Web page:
My husband and I moved from the prairies to the west coast a few years ago because the opportunity came up and we both agreed on one thing; BC is best! He has moved around the country quite a bit for work, but this was my first big move away from my family and friends. I have been learning a lot!
I realized that I didn’t know how to make friends. I had no idea. I’ve always had friends out of situational necessity. I grew up in a small town and lived there my entire pre-adult life life. I moved away for university and lived in the dorms. I worked part-time with other people my age. When I graduated college I worked with my friends that graduated at the same time. There were always people around, and one can’t just not talk to them without being the weird chick, and then one just magically ends up with friends!
After I moved across the country and wasn’t in school regularly and then found my job search quickly going nowhere, I realized that I never learned how to make a friend out of a stranger on the street. Who is supposed to say “hello” first? Do I wait for someone to make eye contact? Can I beg my hair stylist to go for coffee with me? Can I just bake some cookies with the front door open and hope someone wanders in to find the delicious smell, and then just slam the door shut and force tea down their throat until they agree to buy adorable “best friends” necklaces with me? I don’t know, I never learned how to make friends with complete strangers outside of structured social settings!
I spent a lot of days being sad and depressed on the couch with my dog sleeping on the floor beside me before I finally got so annoyed at having nothing to do while my husband was at work and powered up my Google machine. After much searching I found that I was not, in fact, alone in my search for friends. There is online dating, but it also turns out that there is online friending! There are blogs and sites dedicated to connecting lonely individuals with other lonely individuals who are looking for a platonic tea party buddy who will drink it without you having to be charged with administering a noxious substance.
I found a social group site, http://www.meetup.com, made a profile, and started searching for someone to friend. It turned out that I didn’t really fit in with the local groups already running (I’m not a 40-year-old divorced woman, or a dude with a pimped out motorbike), so I said “To hell with it, I’m making my own.” And just like that I started hosting a group online, organizing hikes and pub nights, knitting circles and winery tours. It’s the easiest friending I have ever done.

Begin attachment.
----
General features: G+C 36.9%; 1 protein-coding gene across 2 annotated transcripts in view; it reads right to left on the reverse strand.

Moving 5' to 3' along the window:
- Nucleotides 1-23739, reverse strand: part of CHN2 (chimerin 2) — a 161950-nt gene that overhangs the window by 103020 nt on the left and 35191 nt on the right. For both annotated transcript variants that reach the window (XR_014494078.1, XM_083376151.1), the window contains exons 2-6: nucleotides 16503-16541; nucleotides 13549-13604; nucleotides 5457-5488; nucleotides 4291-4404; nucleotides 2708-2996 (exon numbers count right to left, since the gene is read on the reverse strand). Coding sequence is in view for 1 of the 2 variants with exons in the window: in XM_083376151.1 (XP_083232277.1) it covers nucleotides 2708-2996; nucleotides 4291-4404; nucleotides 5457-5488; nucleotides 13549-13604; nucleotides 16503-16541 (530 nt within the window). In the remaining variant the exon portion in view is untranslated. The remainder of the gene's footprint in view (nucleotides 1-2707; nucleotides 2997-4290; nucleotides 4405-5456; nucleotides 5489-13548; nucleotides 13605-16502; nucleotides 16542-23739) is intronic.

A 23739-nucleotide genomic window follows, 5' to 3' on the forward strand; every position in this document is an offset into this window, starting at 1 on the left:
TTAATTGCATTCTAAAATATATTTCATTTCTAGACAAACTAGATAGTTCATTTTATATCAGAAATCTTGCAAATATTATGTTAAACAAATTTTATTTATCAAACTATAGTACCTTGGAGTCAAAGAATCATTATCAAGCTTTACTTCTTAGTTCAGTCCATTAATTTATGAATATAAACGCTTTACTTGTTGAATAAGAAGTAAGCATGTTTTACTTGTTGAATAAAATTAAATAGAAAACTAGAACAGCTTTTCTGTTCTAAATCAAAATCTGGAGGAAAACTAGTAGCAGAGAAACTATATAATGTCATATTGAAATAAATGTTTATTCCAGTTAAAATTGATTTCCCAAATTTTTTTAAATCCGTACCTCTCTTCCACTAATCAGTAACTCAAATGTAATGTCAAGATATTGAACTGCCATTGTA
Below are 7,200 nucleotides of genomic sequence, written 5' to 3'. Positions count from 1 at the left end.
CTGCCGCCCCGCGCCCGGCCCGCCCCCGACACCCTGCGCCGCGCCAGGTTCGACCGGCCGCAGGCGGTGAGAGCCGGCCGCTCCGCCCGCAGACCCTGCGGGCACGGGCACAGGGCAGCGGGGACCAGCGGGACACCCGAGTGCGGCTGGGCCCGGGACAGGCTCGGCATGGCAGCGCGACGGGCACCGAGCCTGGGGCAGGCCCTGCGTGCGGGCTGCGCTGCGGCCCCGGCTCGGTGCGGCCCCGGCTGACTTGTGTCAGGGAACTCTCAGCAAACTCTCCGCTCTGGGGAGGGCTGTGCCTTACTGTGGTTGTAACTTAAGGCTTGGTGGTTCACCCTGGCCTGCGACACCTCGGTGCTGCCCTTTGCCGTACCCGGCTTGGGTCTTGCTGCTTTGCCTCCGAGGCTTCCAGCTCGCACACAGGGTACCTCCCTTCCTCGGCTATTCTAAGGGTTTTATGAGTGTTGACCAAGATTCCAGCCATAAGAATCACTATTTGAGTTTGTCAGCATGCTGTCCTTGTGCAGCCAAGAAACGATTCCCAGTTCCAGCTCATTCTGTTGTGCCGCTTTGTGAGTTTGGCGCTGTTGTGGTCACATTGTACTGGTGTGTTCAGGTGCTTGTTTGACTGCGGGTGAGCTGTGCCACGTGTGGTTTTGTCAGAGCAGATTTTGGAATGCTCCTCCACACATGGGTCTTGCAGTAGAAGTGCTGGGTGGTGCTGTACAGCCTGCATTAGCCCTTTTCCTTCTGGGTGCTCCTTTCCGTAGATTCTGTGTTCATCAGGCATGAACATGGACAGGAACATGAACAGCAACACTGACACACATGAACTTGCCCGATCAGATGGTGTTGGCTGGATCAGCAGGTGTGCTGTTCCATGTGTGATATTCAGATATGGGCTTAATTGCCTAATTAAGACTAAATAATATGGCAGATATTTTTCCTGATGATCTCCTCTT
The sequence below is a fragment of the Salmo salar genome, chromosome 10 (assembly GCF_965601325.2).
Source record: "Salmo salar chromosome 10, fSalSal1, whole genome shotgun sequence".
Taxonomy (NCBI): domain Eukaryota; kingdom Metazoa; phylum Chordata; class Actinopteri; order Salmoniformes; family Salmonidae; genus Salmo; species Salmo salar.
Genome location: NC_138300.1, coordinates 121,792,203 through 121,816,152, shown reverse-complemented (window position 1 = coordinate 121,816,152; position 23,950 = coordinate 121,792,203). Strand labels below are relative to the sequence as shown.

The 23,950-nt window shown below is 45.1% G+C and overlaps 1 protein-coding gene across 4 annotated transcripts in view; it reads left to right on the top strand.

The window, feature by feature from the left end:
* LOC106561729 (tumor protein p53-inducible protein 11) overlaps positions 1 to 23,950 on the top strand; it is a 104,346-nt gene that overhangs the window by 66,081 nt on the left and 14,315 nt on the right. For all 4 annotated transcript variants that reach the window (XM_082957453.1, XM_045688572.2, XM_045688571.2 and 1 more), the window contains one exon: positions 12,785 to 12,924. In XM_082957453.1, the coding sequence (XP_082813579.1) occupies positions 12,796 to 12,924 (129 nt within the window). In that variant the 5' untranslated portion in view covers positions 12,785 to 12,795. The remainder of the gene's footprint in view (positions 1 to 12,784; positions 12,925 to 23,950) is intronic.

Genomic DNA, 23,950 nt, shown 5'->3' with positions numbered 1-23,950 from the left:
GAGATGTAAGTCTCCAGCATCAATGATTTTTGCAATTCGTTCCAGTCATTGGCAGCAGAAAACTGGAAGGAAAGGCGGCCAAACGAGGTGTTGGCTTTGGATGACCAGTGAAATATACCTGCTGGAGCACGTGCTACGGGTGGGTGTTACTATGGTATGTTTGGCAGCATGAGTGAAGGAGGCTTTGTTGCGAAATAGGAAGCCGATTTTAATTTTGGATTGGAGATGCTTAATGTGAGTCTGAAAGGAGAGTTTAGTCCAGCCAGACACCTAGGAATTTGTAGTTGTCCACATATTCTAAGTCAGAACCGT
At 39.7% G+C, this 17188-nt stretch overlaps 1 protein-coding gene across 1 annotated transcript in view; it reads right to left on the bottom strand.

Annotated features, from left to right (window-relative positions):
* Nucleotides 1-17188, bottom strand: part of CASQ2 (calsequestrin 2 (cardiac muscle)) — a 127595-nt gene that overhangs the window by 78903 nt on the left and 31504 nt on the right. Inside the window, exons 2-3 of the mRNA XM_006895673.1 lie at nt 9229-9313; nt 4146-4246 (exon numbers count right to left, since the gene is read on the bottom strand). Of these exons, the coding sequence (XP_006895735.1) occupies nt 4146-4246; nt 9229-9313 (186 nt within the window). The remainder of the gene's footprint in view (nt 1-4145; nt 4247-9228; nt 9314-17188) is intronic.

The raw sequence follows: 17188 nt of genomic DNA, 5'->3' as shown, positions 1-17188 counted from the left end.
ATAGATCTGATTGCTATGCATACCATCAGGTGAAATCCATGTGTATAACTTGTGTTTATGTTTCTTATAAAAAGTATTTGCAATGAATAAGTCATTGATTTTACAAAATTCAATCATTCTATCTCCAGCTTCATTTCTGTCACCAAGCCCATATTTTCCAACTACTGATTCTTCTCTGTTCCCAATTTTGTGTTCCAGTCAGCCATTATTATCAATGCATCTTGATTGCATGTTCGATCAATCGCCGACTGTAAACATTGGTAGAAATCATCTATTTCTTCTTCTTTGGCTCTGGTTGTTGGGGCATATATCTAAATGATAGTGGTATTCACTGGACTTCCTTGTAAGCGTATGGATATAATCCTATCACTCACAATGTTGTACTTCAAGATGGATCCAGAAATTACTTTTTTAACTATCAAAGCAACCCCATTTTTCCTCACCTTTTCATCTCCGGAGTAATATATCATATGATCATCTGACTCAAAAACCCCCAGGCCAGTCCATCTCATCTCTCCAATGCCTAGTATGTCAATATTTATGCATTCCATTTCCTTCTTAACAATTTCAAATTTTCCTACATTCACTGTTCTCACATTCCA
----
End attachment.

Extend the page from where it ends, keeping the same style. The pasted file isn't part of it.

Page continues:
I was back in my hometown chatting with my mom and a few of her friends a few months later, and one of them asked me how I’d been doing out west on my own (since my husband travels a lot for extended periods for work) and if I’ve been finding a social group. I excitedly told them about my online ladies’ social group, and they all looked surprised. One of them said “wow, you’re really brave and outgoing.” They talked about it as if I was doing this amazing thing, when in reality all I’d do was post something online like “Cheap Movie Night!” and go see a movie with a bunch of friendly gals. We continued chatting and when I got home I thought about the conversation; I came to the conclusion that MOST PEOPLE DON’T KNOW HOW TO MAKE FRIENDS!
Almost everyone relies on their social or occupational situations to provide them with friends. Uprooting yourself and moving across the country is becoming more common, but is still by no means the typical thing to do. So many people are born, grow up, live, work, play, and die in the same community and never have to step outside of their comfortable little box. Here I am, living all by myself on the other side of the country, and meeting strangers online in order to have someone to go hiking with so I don’t get eaten by a cougar, and people think that’s amazing. I mean, it’s kind of a pain in the ass, really. If I meet friends online for the first time, I don’t know if I can run faster than them and I kind of need to know that in case we meet a cougar.
So if you have been wondering your whole life why everyone seems to know how to make friends while you struggle, I bet it’s not just you. I bet all of those other people are wondering (or wondered at some point) the same thing. Thinking about that has made it much easier for me to strike up a conversation with someone at the tea shop, or engage someone on the beach taking their dog for a walk in a brief friendly exchange. I have not been bitten yet – neither by human nor dog.
Smile at that stranger as you walk past them on the street, maybe tell that dude at the dog park that his sweater looks nice. Bake some Christmas cookies and take them to your neighbours, or maybe stop in the parking lot for that girl who looks like she can’t get her car started. If no one is sure who should initiate a social interaction, it might as well be you!